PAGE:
Despite pushback since 2015 on the purchase of military-style equipment and recent refusals to use asset forfeiture funds, both appear on the Norman City Council’s agenda.

The council will decide Tuesday if it will use $1.1 million generated from seized property to purchase SWAT gear, bomb suits, night vision goggles and training, and $353,000 in general fund money for an armored vehicle, a Lenco BearCat.

Following discussion on the controversial use of asset forfeiture funds, the council decided it would use general funds for the armored vehicle instead of forfeiture money.

However, they also agreed to make a floor amendment if the public did not want them to use general fund money.

The vehicle would not be armed with weapons, Norman Police Department staff told the council during a Nov. 15 study session.

When the department has borrowed the vehicles from other agencies, they have been used for “defensive” purposes, to protect officers and residents during shooting incidents with self-barricaded suspects.

More recently, the armored vehicle was used to evacuate people from their homes during a shooting incident with a suspect who said he would die “suicide by cop.”

The problem with borrowing such vehicles has meant longer wait times to respond to the threat and that Norman’s department would give up control of the scene to the agency that provides the vehicle because it is not manned by its own officers.

While the council has declined to use forfeiture funds in the past, members were mostly in favor of using them for equipment after a presentation by Deputy Chief Ricky Jackson.

He stated that the fund is primarily from criminal activity outside the state, mostly drug trafficking.

Ward 7 Councilor Stephen Holman said not all of the fund is from proceeds of people who are charged or convicted of a crime.

He suggested staff prepare to pay for the items with other funds or a combination of other funds.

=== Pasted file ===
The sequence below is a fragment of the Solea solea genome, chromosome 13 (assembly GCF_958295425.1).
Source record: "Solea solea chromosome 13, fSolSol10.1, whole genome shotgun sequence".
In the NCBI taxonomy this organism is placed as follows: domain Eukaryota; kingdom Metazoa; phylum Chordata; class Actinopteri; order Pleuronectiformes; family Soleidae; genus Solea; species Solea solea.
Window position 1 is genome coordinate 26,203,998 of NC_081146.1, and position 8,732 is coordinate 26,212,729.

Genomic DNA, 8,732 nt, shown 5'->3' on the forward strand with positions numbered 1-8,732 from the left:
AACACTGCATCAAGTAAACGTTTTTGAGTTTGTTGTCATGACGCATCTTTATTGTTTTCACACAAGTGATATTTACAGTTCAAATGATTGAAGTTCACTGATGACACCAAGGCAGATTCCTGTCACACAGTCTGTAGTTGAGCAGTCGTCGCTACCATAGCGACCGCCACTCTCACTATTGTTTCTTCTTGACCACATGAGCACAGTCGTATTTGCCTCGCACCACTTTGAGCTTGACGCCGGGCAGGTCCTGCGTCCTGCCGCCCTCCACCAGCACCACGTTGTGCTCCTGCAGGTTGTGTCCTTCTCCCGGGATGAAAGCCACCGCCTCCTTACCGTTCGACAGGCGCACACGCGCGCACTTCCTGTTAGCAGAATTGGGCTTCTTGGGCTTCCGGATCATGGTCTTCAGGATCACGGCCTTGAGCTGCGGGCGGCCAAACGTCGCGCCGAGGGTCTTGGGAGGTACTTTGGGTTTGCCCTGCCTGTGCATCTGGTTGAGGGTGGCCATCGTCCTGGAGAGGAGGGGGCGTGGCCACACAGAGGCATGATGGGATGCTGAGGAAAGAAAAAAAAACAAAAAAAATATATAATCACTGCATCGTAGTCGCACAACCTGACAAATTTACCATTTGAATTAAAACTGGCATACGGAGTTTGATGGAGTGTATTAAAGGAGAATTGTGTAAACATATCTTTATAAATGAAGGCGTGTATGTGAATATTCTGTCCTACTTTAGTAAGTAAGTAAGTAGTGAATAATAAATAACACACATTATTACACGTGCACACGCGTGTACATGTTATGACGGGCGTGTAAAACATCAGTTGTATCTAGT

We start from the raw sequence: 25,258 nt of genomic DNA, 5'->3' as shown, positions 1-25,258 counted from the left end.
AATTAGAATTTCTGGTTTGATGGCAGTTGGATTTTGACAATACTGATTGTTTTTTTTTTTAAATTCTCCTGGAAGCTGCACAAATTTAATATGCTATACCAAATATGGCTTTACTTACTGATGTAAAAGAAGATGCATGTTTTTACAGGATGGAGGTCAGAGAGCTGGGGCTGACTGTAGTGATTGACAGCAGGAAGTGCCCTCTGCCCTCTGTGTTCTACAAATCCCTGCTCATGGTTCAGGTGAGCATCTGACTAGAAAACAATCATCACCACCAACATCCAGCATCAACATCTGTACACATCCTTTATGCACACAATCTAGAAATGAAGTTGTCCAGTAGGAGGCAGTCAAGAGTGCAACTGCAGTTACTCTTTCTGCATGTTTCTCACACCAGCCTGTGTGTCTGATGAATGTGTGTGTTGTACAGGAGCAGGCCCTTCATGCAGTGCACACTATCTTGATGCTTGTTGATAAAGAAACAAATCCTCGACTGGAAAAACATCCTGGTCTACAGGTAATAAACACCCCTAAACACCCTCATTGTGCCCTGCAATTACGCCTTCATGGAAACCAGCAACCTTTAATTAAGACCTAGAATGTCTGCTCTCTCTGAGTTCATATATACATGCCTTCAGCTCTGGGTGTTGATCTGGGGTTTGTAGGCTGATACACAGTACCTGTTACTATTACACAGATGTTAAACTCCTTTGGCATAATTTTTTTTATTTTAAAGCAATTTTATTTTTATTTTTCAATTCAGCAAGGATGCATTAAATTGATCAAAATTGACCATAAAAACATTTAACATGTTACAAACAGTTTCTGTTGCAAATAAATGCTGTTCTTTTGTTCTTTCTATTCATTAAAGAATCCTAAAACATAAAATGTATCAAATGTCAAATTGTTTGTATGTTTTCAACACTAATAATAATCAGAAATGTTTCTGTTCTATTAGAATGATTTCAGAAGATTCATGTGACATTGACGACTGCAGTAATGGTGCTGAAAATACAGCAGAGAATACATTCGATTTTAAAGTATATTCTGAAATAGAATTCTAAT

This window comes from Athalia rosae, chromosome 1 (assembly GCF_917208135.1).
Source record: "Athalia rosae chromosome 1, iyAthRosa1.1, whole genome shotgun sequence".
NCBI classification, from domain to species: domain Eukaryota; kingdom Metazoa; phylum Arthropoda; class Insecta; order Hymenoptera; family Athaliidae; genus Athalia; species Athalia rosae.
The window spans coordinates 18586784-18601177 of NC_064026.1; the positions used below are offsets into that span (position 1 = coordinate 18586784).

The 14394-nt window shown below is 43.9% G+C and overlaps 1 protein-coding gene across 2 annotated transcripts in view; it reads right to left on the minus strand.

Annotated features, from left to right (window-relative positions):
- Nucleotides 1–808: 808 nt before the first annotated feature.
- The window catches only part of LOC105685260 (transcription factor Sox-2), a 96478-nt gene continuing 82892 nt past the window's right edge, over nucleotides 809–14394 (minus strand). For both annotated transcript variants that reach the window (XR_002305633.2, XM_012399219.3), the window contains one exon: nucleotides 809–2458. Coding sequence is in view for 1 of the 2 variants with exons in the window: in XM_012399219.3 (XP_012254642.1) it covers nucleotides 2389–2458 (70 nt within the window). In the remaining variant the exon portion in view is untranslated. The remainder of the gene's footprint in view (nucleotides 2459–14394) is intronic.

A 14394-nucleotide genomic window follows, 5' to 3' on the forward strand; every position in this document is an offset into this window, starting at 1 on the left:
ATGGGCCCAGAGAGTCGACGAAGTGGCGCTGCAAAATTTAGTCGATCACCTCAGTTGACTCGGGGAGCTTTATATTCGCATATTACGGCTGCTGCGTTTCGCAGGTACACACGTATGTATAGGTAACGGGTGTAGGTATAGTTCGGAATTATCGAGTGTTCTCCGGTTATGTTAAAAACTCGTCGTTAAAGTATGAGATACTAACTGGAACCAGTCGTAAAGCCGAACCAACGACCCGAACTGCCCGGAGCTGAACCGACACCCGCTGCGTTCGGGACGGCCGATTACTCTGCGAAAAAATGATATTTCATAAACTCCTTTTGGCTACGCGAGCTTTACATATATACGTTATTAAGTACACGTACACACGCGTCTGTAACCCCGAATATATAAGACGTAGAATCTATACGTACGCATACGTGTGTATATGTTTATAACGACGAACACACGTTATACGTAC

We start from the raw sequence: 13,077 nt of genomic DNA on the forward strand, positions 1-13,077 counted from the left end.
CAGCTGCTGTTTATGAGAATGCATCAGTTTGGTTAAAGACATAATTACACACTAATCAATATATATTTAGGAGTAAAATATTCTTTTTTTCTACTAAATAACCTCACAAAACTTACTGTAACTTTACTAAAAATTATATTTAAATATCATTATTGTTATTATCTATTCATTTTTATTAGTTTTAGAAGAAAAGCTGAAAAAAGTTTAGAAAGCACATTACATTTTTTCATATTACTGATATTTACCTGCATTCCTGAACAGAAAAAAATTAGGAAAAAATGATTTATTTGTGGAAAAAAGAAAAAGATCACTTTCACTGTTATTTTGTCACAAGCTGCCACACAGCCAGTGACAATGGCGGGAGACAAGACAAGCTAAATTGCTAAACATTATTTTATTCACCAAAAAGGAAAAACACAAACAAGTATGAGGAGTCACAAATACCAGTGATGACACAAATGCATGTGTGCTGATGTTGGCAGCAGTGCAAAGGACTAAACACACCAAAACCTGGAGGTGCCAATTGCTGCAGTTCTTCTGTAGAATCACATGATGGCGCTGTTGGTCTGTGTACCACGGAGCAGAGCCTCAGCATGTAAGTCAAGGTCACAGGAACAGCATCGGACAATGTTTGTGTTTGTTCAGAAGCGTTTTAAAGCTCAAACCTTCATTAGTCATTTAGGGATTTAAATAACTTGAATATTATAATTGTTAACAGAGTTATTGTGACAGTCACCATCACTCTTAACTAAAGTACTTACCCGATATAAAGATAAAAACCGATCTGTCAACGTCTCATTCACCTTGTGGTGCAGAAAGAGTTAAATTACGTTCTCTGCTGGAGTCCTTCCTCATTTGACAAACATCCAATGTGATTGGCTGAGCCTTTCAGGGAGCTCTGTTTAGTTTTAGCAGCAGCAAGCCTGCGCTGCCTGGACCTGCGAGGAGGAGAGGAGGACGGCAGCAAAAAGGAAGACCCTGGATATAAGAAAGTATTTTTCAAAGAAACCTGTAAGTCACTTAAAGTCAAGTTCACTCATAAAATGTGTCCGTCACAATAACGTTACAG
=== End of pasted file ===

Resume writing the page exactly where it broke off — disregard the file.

Ward 4 Councilor Helen Grant said it would be best to wait for a public safety study to decide if an armored vehicle was necessary.

The council agreed to pay for the study during its July retreat before a decision to increase police funding.

Mayor Larry Heikkila sided with City Manager Darrel Pyle who noted that staff and the council have a fiduciary responsibility to use forfeiture money because it means the general fund would be preserved for other uses.

Other business

The council Tuesday is expected to approve a two-year contract with Strong Towns to conduct a “Community Action Lab.”

The organization helps cities reimagine cities without parking mandates, facilitate affordable housing, limited highway expansion and safer streets, the staff report read.

Ward 8 Councilor Matt Peacock proposed the city apply for the lab with Strong Towns during the July retreat.

If awarded, the $149,875 contract will fund public events to gather input from residents, form an “action team” to focus on educating city leaders and stakeholders, reports on the program and one year of ongoing support, the staff report stated.

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